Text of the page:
Survey Results Shed Light on Substance Use Initiation Trends

Trends
Illicit drug use initiation was highest for marijuana in 2016, followed by prescription pain relievers, tranquilizers and stimulants, according to national data. A recent article in Healio.com – Psychiatric Annals referenced these findings. “Whether someone engages in substance use is associated with several risk factors that are typically correlated with an increased likelihood of substance use (eg, perception of low risk of harm from using a substance, easy availability of substances) and protective factors that are typically associated with a decreased likelihood of substance use (eg, exposure to prevention messages),” Rachel N. Lipari, PhD, of the Substance Abuse and Mental Health Services Administration, and colleagues wrote. To determine risk, protective factors and estimates for substance use initiation, researchers analyzed data from the 2016 National Survey on Drug Use and Health (NSDUH) for individuals aged 12 years and older. More than four out of five individuals perceived great risk for harm...
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Report Finds Dramatic Increase in Proportion of Babies Born Dependent on Opioids

Report Finds Dramatic Increase in Proportion of Babies Born Dependent on Opioids
A new government report finds a dramatic increase in the proportion of babies born dependent on opioid drugs, such as heroin or prescription pain relievers. Between 2000 and 2009 the number of infants born to women who had used opioids increased nearly fivefold annually–from 1.19 to 5.63 per 1,000 hospital births. The report also found that an annual average of about 21,000 pregnant women ages 15 to 44 misused opioids in the past month, according to HealthDay. “It is critical that pregnant women of all ages have access to prevention, treatment, and recovery services that meet their specialized needs,” Deputy Assistant Secretary for Mental Health and Substance Use Kana Enomoto said in a news release. “Programs that provide pregnant women with access to opioid use disorder treatment and reproductive health services can help ensure that these future mothers and their children live healthier, happier and more productive lives.”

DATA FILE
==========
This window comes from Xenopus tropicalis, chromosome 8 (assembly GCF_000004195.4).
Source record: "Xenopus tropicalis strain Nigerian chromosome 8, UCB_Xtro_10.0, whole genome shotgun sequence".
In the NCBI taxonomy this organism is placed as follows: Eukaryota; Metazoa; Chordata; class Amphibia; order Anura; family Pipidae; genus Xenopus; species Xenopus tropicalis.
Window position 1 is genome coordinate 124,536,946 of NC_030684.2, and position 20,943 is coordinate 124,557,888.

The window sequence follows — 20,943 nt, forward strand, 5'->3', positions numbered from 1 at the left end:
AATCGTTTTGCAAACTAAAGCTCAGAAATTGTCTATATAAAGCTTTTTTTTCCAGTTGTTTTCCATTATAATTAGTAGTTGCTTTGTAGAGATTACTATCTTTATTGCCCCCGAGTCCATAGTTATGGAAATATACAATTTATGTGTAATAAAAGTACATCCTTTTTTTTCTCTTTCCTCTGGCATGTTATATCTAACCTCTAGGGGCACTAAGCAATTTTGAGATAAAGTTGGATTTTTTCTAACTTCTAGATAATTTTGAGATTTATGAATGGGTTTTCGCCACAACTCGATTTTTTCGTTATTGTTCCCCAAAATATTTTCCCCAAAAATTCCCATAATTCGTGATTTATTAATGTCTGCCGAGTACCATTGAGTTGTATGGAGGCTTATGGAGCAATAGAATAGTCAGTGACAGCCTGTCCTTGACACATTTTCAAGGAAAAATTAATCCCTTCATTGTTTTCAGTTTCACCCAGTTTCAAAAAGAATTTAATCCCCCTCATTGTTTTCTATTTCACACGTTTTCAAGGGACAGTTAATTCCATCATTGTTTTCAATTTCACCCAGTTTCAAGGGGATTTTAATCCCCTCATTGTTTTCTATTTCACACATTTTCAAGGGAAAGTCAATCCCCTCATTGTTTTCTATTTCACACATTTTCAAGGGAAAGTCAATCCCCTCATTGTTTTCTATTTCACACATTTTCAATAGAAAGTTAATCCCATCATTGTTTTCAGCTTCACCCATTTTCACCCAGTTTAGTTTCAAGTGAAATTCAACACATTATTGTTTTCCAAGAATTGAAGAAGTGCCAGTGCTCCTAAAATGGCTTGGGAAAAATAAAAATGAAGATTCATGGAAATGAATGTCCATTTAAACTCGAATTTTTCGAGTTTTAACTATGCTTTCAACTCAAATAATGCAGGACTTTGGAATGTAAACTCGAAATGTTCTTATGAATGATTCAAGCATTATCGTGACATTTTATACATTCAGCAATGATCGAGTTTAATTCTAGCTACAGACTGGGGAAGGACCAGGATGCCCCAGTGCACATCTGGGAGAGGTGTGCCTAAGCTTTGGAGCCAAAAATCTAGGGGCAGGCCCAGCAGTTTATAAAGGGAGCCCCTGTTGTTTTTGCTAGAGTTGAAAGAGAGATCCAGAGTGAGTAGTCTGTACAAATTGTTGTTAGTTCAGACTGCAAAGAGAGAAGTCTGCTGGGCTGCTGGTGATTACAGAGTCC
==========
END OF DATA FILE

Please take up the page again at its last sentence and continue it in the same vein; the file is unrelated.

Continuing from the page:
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Facing Addiction and The National Council on Alcoholism and Drug Dependence (NCADD) are proud to announce the merger of our organizations – creating a national leader in turning the tide on the addiction epidemic.
The merged organization will be called:

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